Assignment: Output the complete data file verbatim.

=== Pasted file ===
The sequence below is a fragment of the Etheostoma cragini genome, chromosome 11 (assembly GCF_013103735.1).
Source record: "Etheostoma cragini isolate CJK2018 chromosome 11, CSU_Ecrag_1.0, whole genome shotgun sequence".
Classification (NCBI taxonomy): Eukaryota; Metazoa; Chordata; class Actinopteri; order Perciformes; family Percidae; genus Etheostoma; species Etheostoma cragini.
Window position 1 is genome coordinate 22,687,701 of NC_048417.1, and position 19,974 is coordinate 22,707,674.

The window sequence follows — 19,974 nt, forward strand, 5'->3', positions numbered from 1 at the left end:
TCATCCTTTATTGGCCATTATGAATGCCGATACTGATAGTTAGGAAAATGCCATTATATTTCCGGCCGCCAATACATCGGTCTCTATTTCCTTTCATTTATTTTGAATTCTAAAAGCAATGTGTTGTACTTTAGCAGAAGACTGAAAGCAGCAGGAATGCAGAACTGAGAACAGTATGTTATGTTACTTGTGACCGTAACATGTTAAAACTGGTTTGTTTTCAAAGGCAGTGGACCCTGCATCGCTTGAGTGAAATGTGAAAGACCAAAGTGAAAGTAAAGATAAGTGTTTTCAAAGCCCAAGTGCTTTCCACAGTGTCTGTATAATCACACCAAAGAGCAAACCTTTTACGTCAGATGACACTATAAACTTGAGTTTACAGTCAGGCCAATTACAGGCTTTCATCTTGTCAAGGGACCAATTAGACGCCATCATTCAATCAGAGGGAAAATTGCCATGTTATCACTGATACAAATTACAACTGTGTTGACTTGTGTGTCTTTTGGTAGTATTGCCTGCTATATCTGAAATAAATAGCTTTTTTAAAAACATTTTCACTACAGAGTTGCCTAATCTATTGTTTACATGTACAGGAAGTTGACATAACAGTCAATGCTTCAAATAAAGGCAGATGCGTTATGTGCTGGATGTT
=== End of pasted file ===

The sequence below is a fragment of the Etheostoma cragini genome, chromosome 11 (assembly GCF_013103735.1).
Source record: "Etheostoma cragini isolate CJK2018 chromosome 11, CSU_Ecrag_1.0, whole genome shotgun sequence".
Classification (NCBI taxonomy): Eukaryota; Metazoa; Chordata; class Actinopteri; order Perciformes; family Percidae; genus Etheostoma; species Etheostoma cragini.
Window position 1 is genome coordinate 22,687,701 of NC_048417.1, and position 19,974 is coordinate 22,707,674.

The window sequence follows — 19,974 nt, forward strand, 5'->3', positions numbered from 1 at the left end:
TCATCCTTTATTGGCCATTATGAATGCCGATACTGATAGTTAGGAAAATGCCATTATATTTCCGGCCGCCAATACATCGGTCTCTATTTCCTTTCATTTATTTTGAATTCTAAAAGCAATGTGTTGTACTTTAGCAGAAGACTGAAAGCAGCAGGAATGCAGAACTGAGAACAGTATGTTATGTTACTTGTGACCGTAACATGTTAAAACTGGTTTGTTTTCAAAGGCAGTGGACCCTGCATCGCTTGAGTGAAATGTGAAAGACCAAAGTGAAAGTAAAGATAAGTGTTTTCAAAGCCCAAGTGCTTTCCACAGTGTCTGTATAATCACACCAAAGAGCAAACCTTTTACGTCAGATGACACTATAAACTTGAGTTTACAGTCAGGCCAATTACAGGCTTTCATCTTGTCAAGGGACCAATTAGACGCCATCATTCAATCAGAGGGAAAATTGCCATGTTATCACTGATACAAATTACAACTGTGTTGACTTGTGTGTCTTTTGGTAGTATTGCCTGCTATATCTGAAATAAATAGCTTTTTTAAAAACATTTTCACTACAGAGTTGCCTAATCTATTGTTTACATGTACAGGAAGTTGACATAACAGTCAATGCTTCAAATAAAGGCAGATGCGTTATGTGCTGGATGTT